By Staff Writer
After meandering across the Caribbean Sea Category One Hurricane Ian veered dangerously close to the Cayman Islands in the early hours of Monday.
In an uncomfortable reminder of the horrific devastation caused by Hurricane Ivan 18 years ago - and just two weeks off the actual anniversary date of September 12th - the wide expanse of Ian buffered the islands with strong winds and some occasionally heavy rainfall.
The extent of damage inflicted by Hurricane Ian is not expected to be even close to the scale of Ivan or other serious storms since then. Any damage was expected to be relatively minimal by comparison with reports of extensive beach erosion in some areas and some localised flooding. Several roads were made impassable and others closed as a precaution. Electricity remained stable overnight with only minor outages reported and water supply was not disrupted.
By most accounts, Cayman seems to have been well prepared, responding in a well-rehearsed and practiced choreography of preparedness and response with emergency agencies deployed early and the public taking the necessary precautions as advised.
The all-clear was issued by the National Emergency Operations Centre (NEOC) around 3pm on Monday.
In a recorded message, Hon Premier Wayne Paton commend the public for its response to what could have been an even more serious situation.
“I am extremely pleased to have seen the efforts made by the public to prepare for the worst while praying for the best. In this situation, this is the safest and most strategic thing to do.”
His Excellency Governor Martyn Roper also issued a statement.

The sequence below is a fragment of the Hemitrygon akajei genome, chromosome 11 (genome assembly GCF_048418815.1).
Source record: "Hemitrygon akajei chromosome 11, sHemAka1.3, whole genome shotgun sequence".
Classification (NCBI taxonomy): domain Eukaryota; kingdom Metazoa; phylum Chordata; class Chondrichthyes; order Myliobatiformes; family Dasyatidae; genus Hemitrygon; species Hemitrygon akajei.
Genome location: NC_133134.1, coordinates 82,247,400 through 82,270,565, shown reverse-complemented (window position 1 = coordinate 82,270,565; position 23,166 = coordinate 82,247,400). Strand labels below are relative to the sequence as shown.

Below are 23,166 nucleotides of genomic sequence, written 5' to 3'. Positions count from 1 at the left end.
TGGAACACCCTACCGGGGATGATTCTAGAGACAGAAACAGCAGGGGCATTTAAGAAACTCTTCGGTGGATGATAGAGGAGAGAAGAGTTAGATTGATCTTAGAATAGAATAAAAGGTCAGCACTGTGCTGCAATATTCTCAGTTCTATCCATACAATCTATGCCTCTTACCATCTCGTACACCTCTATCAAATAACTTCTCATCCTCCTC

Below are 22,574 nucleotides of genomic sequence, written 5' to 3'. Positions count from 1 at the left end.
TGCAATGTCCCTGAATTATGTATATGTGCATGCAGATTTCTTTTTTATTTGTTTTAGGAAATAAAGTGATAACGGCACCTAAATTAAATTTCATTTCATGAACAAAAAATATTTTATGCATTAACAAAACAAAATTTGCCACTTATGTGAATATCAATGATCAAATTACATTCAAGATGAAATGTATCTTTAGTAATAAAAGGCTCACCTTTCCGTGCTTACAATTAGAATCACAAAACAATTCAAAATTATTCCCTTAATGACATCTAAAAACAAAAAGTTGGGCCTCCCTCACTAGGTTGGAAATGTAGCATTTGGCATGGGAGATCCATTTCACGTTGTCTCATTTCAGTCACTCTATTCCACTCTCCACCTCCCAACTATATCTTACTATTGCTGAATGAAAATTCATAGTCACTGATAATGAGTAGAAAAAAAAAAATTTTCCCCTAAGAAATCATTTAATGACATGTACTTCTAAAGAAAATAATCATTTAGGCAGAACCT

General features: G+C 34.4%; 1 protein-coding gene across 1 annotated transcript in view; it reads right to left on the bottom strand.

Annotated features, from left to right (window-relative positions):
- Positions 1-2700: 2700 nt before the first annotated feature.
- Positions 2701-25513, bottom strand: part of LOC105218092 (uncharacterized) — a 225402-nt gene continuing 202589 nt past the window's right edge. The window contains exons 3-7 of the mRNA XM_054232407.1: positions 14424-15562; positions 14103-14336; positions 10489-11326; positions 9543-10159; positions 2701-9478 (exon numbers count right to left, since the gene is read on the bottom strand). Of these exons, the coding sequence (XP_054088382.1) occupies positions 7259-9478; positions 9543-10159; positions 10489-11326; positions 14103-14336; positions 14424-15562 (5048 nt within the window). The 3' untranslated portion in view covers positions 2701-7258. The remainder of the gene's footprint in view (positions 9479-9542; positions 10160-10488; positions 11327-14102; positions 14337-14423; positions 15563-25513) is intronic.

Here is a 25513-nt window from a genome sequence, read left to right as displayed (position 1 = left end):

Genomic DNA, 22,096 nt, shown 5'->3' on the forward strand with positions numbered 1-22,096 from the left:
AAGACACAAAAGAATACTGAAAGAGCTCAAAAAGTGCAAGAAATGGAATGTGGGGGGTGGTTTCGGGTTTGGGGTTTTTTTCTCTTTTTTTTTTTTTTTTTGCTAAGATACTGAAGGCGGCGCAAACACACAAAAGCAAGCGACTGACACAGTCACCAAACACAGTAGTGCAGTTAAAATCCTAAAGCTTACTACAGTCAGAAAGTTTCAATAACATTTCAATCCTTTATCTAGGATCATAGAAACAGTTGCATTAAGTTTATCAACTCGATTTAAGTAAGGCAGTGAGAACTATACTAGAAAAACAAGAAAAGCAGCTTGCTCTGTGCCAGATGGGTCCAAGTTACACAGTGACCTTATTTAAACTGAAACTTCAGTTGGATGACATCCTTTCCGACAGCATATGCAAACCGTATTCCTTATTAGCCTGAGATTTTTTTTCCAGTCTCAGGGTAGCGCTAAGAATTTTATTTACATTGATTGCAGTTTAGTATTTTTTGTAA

“Fortunately the impact across all three Islands has not been as bad as expected, but it is always right to over-prepare. It has been a great test of our systems,” he wrote in a social media post.
“HMS Medway is now in our waters, having arrived here at incredible speed in challenging seas following our call for support. It is reassuring to know how fast the ship can get to us for any future weather events. The ship will be visible off Grand Cayman for the next couple of days. The troops may come ashore tomorrow (Tuesday) and assist with relief efforts.”
Commenting on the efforts of the emergency response teams, Mr Roper said: “We have a tried and tested crisis response team that we can all be proud of. They get better each time, learning lessons from previous events. Thank you also to the general public for being prepared and to Government Information Services and the media for keeping us well informed.”
He also reminded the public that “although the all clear has been lifted there still remains a threat from waves and rain so please continue to exercise caution.”
The preparations for the passage of Hurricane Ian triggered a mini-boom for some businesses as residents rushed early to stock up on supplies. By Monday afternoon most services were starting the gradual return to normal.
Ian, which passed just off the west of Grand Cayman on early Monday as a Category One hurricane was no comparison to the ferocity of Category Five Hurricane Ivan, although more developments along the coastline since that monstrous hurricane’s passage in 2004 could affect the overall damage estimate. However, stricter building codes may have also minimised the extent of property damage.
Further disaster from Hurricane Ian may have also been mitigated by the long advance notice and preparation time since it emerged as a tropical depression in the Atlantic east of the southern Caribbean islands last week and wobbled across the Caribbean Sea.
Now past Cayman, the hurricane was expected to rapidly intensify possible up to Category Four cutting across the western tip of Cuba before reaching Florida later this week as a Category Two hurricane, according to forecasts.
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